PM Orban: The current system is restricting the right of disaffected citizens to replace a mayor
The government has made the decision to assume responsibility before Parliament for amending the law on local elections so that the voting system bestows legitimacy on elected mayors, as the current mechanism restricts the right of dissatisfied citizens to replace a mayor who does not his or her job, Prime Minister Ludovic Orban said on Wednesday.
According to the Constitution, the Government is allowed to assume responsibility before the joint sitting of the Chamber of Deputies and the Senate, on a programme, a general political statement or a draft law, with a possible motion of censure against the respective draft to be submitted within maximum 3 days since the presentation of the draft. The Government needs to step down if the motion of censure is adopted. However, if it’s not dismissed, then the draft law, modified or supplemented, depending on the case, with the amendments accepted by the Government, will be considered as adopted.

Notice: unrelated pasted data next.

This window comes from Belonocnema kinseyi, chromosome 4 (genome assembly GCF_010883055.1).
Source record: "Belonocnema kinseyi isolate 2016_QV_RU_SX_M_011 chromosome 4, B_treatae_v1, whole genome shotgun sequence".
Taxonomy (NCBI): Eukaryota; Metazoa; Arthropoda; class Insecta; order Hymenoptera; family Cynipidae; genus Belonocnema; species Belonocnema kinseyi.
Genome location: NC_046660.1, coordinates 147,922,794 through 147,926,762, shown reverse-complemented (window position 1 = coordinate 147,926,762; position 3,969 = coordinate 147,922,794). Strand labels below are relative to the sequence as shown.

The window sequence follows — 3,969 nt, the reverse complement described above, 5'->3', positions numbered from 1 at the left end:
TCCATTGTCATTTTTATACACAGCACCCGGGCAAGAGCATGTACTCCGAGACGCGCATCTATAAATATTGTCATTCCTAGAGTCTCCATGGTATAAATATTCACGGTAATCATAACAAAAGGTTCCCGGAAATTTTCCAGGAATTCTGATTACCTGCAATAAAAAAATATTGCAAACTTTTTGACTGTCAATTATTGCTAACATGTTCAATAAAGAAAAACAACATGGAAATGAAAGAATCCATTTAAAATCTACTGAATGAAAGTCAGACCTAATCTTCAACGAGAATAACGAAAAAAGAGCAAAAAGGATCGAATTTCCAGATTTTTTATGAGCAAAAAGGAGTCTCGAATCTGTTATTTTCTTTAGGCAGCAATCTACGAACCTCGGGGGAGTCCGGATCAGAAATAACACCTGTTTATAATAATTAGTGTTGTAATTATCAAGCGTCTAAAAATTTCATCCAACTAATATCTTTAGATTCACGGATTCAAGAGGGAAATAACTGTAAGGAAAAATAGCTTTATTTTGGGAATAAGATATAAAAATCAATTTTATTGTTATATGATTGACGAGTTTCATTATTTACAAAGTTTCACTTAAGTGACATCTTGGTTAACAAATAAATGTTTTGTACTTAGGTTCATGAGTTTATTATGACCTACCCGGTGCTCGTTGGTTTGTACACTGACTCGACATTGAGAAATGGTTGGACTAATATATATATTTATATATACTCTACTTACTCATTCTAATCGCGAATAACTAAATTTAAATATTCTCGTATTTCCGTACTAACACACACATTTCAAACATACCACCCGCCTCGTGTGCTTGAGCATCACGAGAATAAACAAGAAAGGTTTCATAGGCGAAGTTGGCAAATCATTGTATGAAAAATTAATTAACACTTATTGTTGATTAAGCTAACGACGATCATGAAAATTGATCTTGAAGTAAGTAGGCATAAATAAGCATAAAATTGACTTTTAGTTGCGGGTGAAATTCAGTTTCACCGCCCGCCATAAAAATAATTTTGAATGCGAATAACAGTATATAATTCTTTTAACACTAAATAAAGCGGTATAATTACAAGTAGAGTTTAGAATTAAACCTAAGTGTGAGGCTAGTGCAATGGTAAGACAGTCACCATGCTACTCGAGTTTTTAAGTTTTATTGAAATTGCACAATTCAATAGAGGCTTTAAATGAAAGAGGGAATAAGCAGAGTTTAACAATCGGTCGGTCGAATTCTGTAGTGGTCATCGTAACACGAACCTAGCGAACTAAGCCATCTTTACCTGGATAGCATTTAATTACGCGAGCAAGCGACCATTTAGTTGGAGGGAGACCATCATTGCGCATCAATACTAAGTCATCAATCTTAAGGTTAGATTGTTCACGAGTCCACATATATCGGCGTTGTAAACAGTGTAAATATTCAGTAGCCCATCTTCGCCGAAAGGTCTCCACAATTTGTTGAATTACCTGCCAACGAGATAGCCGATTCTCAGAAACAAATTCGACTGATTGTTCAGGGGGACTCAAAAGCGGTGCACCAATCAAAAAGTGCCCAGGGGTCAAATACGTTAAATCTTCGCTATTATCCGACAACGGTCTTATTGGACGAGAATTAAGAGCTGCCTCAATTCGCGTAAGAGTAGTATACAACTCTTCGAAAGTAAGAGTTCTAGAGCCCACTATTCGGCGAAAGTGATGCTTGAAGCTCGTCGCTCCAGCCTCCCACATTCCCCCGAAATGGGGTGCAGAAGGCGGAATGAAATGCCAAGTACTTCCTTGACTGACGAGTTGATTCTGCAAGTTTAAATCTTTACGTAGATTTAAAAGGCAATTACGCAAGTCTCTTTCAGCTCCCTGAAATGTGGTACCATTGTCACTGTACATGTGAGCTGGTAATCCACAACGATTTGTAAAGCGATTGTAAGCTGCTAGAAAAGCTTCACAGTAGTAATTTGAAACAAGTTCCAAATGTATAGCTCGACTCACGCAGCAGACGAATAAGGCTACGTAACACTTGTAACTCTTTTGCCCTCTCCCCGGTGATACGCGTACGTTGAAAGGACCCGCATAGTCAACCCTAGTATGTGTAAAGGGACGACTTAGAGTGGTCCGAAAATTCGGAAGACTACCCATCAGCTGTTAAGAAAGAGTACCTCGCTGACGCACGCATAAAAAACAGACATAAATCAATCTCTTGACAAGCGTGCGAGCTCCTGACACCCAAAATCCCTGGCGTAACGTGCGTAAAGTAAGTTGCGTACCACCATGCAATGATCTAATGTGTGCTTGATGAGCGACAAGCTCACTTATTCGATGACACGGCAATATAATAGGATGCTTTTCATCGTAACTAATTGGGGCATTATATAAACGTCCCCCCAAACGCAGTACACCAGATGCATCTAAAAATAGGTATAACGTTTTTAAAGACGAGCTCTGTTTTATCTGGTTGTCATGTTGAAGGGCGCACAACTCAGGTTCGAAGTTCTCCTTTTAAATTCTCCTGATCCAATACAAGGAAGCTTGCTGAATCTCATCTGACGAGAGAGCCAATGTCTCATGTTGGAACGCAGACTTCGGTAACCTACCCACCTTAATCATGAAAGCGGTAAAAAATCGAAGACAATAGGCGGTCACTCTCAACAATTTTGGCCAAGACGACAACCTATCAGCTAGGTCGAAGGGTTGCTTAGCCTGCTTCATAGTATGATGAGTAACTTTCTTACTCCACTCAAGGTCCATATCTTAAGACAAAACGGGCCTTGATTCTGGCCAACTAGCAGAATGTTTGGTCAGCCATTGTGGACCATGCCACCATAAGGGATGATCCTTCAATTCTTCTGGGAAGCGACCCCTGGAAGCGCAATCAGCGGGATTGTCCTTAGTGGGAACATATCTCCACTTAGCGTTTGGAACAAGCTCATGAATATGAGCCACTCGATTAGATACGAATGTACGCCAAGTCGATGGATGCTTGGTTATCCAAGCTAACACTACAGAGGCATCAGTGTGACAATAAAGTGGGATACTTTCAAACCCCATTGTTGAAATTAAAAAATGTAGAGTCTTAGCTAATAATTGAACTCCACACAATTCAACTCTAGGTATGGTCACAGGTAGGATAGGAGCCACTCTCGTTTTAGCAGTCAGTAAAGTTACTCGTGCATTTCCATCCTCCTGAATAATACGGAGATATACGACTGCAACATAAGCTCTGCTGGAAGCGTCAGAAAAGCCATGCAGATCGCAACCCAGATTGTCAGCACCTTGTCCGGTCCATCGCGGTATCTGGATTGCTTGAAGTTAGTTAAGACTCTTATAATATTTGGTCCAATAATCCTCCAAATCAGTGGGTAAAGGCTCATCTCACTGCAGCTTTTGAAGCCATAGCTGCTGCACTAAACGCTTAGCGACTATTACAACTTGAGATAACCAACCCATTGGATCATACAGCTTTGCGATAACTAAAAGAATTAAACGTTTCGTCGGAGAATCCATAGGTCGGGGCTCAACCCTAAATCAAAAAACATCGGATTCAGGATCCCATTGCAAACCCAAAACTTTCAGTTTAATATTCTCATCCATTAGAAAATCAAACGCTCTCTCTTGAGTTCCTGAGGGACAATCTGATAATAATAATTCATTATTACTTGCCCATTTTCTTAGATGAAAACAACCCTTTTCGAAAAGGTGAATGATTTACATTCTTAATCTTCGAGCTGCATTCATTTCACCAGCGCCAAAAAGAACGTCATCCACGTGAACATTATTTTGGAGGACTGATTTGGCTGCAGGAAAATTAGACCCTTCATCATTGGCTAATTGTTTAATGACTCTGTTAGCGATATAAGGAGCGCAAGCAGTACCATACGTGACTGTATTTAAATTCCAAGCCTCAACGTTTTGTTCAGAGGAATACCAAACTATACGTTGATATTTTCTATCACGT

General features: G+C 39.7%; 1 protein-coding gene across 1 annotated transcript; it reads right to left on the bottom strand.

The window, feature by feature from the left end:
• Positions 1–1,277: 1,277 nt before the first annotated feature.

“The government I lead has made the decision to assume responsibility before Parliament for changing the law on local elections so as to allow the citizens of each local community to elect their mayors under a system of election that lends legitimacy to the elected mayors – namely by a 50%-plus-one majority of the voters who cast ballots,” Orban said at a meeting in Parliament for the Government assuming responsibility for two-round mayoral elections.
He said that the current system is restricting the right of disaffected citizens to replace a mayor.
“This voting system restricts the right of the disaffected citizens of a local community to replace mayors who do not do their job, who do not abide by electoral promises and who has not had the capacity to develop the local community,” said Orban, according to Agerpres.